Roots & Branches: Genealogy at HSP

Filling in Family Details with Undertakers' Records

Wednesday, 10/31/12

Following up on Sarah's post about cemetery records last month, I thought I'd highlight another helpful source for family history research: undertakers' records.

Undertakers and the companies that manage funerals compile a variety of information about each deceased person whose burial they arrange. Sometimes this information can help fill in gaps in family trees, provide more information about occupations or residences, and generally provide brief glimpses into a person's life.

The Historical Society of Pennsylvania has a variety of undertakers’ records, including records from Philadelphia-area undertakers Andrew J. Bair & Son (1901-1919, call # Ph 53A:1-15), David H. Bowen & Son (1845-1918, call # Ph 60A:1-46), and Kirk and Nice (1874-1918, call # Ph 51A:1-46).

Our largest collection of undertaker records – 991 boxes! – is the Oliver H. Bair Company records (collection #3338), which includes burial information from 1920-1980.

The vast majority of the collection is records from the Oliver H. Bair Company, but it also includes burial records from the 1960s-1980s from five other Philly-area funeral homes purchased by Bair: William Rowan Grant, Inc.; David G. Frankenfield & Sons, Inc.; William F. Cushing, Inc.; Davies Funeral Chapel; and Evoy & Sons, Inc.

Most of the Oliver H. Bair Company burial records include an information sheet compiled by staff at the funeral home, usually with some biographical information and notes about the planned service.

Oliver Bair Company information sheet for Edgar Moore

An Oliver H. Bair Company information sheet for Edgar Moore, who was buried June 24, 1921. The form is two-sided, and in this case, two additional notes are attached.

You may also find copies of bills from the funeral home, or brief correspondence between the staff and the family of the deceased person. If a death notice appeared in a newspaper, a clipping of that may also be saved in the file. In rare cases, you may find hidden treasures: lengthier correspondence (expecially if bills went unpaid), small coin purses, documentation about the deceased's military service, and more. Once, I even found a photograph of the person whose burial file I was reviewing.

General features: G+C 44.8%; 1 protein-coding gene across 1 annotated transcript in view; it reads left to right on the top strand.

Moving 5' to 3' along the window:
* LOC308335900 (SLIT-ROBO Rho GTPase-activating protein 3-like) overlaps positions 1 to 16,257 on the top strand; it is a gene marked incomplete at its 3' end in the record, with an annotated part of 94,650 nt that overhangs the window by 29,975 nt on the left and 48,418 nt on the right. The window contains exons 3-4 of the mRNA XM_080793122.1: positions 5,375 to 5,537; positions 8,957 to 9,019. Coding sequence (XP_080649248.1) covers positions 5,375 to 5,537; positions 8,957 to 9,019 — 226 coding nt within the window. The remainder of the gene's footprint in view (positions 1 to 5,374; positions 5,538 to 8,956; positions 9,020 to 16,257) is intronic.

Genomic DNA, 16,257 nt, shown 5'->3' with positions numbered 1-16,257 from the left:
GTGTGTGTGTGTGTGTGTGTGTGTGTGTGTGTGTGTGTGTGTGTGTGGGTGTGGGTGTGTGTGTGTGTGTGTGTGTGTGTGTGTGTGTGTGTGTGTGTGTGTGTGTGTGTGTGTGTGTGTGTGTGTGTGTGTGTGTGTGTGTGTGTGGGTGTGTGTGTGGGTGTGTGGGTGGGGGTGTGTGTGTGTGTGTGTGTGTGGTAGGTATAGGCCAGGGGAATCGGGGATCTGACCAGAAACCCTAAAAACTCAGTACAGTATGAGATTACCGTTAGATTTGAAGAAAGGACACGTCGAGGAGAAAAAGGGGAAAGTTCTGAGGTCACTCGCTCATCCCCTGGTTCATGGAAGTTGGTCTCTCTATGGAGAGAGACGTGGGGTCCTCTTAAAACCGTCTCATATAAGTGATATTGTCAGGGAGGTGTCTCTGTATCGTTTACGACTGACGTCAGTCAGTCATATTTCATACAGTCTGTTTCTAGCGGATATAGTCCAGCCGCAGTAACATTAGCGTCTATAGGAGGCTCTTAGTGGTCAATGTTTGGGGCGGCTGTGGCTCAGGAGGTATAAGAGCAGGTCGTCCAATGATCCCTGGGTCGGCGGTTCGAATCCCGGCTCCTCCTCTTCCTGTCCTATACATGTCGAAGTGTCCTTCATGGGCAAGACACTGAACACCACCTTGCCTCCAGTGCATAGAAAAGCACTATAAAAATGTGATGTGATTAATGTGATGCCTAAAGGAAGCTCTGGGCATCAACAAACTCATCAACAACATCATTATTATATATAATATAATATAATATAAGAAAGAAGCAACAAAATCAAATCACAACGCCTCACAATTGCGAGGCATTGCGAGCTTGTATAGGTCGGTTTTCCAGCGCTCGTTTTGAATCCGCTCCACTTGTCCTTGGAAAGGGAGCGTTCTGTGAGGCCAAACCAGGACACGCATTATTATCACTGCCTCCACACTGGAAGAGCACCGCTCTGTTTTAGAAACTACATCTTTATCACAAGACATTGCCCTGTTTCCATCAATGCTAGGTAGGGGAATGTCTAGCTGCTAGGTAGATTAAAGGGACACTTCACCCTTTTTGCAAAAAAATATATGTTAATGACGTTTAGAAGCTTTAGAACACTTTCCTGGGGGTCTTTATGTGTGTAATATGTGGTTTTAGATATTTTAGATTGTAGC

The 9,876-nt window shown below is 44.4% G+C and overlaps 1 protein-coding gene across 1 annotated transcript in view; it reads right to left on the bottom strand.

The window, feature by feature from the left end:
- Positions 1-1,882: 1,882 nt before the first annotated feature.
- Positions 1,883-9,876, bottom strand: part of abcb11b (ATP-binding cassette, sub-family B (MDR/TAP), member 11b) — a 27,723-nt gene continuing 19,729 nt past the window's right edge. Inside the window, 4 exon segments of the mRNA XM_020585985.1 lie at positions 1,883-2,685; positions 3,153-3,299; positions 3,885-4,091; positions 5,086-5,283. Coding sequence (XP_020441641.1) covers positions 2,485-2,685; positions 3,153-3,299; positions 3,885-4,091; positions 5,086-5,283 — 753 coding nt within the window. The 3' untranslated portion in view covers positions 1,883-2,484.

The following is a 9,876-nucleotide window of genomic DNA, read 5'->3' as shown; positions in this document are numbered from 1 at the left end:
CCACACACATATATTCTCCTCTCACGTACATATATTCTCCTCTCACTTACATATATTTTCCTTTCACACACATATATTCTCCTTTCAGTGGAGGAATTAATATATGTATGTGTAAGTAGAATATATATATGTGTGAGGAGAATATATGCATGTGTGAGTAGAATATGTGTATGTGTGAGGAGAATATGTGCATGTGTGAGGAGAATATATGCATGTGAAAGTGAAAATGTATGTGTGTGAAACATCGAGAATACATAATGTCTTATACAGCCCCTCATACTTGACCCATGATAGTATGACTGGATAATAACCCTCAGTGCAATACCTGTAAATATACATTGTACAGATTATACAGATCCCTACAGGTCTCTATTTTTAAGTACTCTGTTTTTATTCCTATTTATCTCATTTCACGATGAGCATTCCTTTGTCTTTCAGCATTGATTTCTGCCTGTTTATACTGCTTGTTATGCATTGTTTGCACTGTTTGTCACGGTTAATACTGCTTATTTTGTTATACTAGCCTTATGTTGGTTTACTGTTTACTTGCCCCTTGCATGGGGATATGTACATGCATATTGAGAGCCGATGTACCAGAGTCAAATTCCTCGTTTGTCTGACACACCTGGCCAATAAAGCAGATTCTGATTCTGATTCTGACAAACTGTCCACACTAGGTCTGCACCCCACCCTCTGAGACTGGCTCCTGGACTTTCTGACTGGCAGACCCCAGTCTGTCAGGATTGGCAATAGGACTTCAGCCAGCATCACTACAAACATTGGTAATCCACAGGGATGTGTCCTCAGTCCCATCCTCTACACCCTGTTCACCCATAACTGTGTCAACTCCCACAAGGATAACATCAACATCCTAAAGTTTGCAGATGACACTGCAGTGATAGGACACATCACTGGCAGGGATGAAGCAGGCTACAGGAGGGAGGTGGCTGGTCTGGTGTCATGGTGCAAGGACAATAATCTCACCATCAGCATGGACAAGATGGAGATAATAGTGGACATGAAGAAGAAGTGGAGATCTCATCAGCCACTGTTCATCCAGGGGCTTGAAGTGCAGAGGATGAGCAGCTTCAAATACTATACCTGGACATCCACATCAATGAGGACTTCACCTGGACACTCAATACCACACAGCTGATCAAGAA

Letter from Oliver H. Bair Company to Mrs. Mary Moore

Another document in Edgar Moore's file in the Oliver H. Bair Company records confirms his connection with the Pennsylvania Railroad Company.

The burial records are arranged by date, but if you don't know the exact date of the person's burial, you can also consult our index to the Oliver H. Bair records, available in our reading room (call # Index F 158.1 O45 2008).

Once you know that a record exists in the Oliver H. Bair collection, you can come in and view the records in person, or you can order a photocopy of the file here.

Earlier this year, we partnered with to digitize the index. If you're a member of HSP, you can access that digitized index through our web site. We also re-housed the original records to better preserve them for years to come. You can read more about the re-housing work and some interesting discoveries in the collection over on our archives and conservation blog, "Fondly, Pennsylvania."


date of death for an infant in 1926.

I am reseaching my Fathers family on It shows another birth next to my fathers in the same box. How could I find out if this is a mistake or what. My father was born 12/06/1926.We have never knew of any twins in the family.

re: date of death for an infant in 1926


You don't mention what type of record you found on that shows this info, but in general, your best bet is to search for corroborating sources either for or against the existence of the twin. Mistakes most definitely exist in paper records, so it will take some digging to determine if this is an error or a new branch on the family tree.

If you're interested in getting more in-depth help, you may be interested in our Research by Mail service:

Good luck,
Dana Dorman

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